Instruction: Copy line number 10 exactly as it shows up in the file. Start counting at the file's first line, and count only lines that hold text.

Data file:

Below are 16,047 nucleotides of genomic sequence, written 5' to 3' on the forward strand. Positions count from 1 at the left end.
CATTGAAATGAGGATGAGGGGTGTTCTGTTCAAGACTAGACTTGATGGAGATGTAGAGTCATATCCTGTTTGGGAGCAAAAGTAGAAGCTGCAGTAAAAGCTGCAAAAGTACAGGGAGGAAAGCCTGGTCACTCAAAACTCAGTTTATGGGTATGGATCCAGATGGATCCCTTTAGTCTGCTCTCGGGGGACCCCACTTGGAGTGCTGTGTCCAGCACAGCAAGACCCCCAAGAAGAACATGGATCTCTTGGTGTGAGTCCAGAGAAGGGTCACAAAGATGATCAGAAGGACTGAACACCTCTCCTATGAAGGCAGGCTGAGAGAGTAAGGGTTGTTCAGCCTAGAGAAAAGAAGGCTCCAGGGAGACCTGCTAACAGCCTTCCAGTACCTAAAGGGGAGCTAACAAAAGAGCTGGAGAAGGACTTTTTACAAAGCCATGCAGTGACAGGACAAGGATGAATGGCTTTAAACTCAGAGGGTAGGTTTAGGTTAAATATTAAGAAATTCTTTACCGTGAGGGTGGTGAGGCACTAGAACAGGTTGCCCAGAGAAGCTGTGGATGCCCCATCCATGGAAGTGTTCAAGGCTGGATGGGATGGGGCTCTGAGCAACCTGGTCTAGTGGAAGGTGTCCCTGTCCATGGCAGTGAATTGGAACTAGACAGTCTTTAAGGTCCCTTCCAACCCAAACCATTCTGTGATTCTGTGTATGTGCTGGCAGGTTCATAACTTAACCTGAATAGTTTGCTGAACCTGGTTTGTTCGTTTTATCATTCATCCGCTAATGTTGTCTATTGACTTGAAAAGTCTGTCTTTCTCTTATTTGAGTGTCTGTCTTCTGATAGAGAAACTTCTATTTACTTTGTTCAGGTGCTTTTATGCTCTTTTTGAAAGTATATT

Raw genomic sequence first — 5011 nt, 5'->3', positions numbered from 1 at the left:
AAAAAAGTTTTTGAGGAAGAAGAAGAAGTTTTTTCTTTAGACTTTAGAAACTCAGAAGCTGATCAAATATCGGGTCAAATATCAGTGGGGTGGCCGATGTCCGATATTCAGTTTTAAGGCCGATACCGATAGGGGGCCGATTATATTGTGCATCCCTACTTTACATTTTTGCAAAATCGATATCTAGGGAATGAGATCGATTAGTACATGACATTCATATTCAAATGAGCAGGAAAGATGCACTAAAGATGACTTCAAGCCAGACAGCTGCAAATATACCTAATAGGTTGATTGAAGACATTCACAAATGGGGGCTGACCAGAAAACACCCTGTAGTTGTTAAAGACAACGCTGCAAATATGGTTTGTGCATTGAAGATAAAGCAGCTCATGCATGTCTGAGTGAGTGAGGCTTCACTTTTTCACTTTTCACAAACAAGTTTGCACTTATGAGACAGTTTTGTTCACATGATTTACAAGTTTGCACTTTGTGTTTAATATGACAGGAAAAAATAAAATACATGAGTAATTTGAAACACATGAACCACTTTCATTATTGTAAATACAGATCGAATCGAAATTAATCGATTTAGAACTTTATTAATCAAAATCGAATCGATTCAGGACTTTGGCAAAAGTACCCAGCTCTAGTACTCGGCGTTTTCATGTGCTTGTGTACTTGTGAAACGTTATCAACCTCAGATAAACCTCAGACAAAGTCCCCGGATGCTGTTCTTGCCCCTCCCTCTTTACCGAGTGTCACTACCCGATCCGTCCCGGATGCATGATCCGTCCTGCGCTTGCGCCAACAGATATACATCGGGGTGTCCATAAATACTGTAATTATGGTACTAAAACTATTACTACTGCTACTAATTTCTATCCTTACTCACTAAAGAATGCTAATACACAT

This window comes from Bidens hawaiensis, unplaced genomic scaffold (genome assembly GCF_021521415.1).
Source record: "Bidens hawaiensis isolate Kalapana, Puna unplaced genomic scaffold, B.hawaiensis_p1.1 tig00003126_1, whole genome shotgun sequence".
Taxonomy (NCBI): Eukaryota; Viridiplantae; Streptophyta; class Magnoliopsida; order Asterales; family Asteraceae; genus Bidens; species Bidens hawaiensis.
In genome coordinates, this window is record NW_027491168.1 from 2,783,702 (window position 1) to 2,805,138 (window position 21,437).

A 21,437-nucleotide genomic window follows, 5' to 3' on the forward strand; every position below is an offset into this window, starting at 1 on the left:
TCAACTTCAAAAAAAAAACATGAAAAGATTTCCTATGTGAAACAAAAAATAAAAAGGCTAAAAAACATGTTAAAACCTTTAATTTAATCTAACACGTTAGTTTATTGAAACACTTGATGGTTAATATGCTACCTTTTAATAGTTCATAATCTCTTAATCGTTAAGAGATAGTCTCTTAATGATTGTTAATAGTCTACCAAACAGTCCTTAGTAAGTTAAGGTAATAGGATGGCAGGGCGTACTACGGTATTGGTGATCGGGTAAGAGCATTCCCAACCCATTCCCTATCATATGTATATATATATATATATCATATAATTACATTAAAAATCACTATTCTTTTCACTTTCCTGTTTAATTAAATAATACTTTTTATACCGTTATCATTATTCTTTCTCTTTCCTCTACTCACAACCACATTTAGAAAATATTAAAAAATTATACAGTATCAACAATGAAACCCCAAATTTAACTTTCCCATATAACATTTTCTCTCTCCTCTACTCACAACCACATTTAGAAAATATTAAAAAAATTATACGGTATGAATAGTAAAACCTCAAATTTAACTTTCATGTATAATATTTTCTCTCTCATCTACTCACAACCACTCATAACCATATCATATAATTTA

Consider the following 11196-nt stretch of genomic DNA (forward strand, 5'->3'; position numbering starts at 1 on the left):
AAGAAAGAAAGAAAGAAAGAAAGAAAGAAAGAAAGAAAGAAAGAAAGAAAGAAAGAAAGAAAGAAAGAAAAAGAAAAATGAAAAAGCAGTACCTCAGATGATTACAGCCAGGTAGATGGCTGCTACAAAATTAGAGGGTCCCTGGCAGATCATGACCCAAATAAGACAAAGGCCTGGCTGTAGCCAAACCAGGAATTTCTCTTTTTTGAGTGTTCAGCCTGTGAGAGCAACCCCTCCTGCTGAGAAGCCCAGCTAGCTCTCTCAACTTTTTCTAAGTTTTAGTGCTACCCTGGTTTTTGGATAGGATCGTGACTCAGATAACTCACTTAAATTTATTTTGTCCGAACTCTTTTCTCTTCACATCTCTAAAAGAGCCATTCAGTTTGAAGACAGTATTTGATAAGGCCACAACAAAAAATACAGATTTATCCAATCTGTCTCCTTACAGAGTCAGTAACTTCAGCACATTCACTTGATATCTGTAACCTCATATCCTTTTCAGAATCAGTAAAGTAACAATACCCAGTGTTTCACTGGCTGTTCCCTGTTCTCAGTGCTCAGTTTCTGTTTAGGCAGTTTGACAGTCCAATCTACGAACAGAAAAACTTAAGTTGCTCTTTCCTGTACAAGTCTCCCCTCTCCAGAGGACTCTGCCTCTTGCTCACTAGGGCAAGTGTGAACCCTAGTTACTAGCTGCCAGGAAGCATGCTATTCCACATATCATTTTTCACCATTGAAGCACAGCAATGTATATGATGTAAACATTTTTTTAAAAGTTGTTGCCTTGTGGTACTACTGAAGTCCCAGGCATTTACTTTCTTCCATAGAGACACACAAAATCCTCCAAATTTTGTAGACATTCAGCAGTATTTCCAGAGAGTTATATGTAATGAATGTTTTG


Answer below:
TCAACTTCAAAAAAAAAACATGAAAAGATTTCCTATGTGAAACAAAAAATAAAAAGGCTAAAAAACATGTTAAAACCTTTAATTTAATCTAACACGTTAGTTTATTGAAACACTTGATGGTTAATATGCTACCTTTTAATAGTTCATAATCTCTTAATCGTTAAGAGATAGTCTCTTAATGATTGTTAATAGTCTACCAAACAGTCCTTAGTAAGTTAAGGTAATAGGATGGCAGGGCGTACTACGGTATTGGTGATCGGGTAAGAGCATTCCCAACCCATTCCCTATCATATGTATATATATATATATATCATATAATTACATTAAAAATCACTATTCTTTTCACTTTCCTGTTTAATTAAATAATACTTTTTATACCGTTATCATTATTCTTTCTCTTTCCTCTACTCACAACCACATTTAGAAAATATTAAAAAATTATACAGTATCAACAATGAAACCCCAAATTTAACTTTCCCATATAACATTTTCTCTCTCCTCTACTCACAACCACATTTAGAAAATATTAAAAAAATTATACGGTATGAATAGTAAAACCTCAAATTTAACTTTCATGTATAATATTTTCTCTCTCATCTACTCACAACCACTCATAACCATATCATATAATTTA